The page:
William Henry Harrison (1773-1841) was the ninth president of the United States, serving the shortest term in office ever: just one month. Harrison was governor of Indiana Territory in 1800 and gained a reputation for his successes fighting Indians in the region during the War of 1812. Harrison's presidential campaign in 1840 was a pivotal event in American political history; it was the birth of populist politics, in which both parties appealed to the nationalistic spirit of the age by nominating war heroes and touting their humble backgrounds.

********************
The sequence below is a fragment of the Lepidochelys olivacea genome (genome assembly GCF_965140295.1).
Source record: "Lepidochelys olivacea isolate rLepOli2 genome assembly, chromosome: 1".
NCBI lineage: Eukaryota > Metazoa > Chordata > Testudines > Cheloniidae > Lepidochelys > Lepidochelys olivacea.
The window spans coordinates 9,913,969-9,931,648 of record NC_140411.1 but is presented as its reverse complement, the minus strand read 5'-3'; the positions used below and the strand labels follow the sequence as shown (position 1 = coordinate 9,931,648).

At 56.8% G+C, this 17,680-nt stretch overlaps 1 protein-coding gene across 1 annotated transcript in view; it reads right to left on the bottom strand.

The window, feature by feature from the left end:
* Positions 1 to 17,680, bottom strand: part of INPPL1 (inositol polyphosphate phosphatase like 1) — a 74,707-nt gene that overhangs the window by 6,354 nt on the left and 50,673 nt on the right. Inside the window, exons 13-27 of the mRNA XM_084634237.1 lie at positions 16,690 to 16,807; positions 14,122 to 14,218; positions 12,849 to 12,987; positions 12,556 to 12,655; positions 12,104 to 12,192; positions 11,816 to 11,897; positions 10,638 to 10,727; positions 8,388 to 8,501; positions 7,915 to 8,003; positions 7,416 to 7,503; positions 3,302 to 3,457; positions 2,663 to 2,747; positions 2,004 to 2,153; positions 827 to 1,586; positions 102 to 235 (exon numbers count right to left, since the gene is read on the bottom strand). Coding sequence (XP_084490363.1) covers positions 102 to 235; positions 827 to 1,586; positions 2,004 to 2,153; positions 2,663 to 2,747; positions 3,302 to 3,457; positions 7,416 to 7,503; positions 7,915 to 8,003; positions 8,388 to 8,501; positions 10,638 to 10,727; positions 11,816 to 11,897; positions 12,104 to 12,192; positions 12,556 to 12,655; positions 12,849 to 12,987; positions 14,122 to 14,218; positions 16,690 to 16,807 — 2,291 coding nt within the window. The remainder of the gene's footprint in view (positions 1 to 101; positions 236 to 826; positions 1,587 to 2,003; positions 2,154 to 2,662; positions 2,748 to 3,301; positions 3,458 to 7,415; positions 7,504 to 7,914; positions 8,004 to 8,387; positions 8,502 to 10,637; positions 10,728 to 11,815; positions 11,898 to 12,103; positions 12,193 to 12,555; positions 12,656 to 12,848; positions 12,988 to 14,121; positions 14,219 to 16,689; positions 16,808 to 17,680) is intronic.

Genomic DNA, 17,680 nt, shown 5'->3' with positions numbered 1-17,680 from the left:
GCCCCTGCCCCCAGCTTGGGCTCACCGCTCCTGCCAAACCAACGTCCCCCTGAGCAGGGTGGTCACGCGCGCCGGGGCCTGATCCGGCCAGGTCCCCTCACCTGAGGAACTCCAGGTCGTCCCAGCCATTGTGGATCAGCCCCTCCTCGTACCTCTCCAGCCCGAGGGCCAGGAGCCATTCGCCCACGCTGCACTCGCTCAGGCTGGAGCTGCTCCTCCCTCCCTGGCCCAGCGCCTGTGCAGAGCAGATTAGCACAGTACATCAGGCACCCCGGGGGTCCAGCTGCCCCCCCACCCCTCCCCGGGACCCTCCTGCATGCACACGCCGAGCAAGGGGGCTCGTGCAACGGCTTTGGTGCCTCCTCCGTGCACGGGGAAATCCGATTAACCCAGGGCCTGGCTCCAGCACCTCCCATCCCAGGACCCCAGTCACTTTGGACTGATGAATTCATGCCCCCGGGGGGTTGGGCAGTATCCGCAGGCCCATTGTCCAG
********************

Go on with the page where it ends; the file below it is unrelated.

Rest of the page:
In an echo of Andrew Jackson's campaign twelve years earlier, Whigs touted the military achievements of William Henry Harrison (nicknamed "Tippecanoe" after the battle he won against Shawnee Indians in 1811) and his running mate, John Tyler. Using popular songs ("Tippecanoe and Tyler, too") and an array of cartoons, Whigs promoted Harrison as a man of the people and attacked opponent President Martin Van Buren as an aristocrat. Even if most Whigs were from the middle and upper classes, they employed popular rhetoric and masculine, patriotic imagery that appealed to the mass electorate. After Harrison won, he delivered a long inauguration speech on a cold day, caught pneumonia, and died after just a month in office. Yet the true significance of the 1840 election was its legacy for the political process in America. Four out of five eligible voters cast a ballot, raising turnout to 80.2%, the third highest in American history.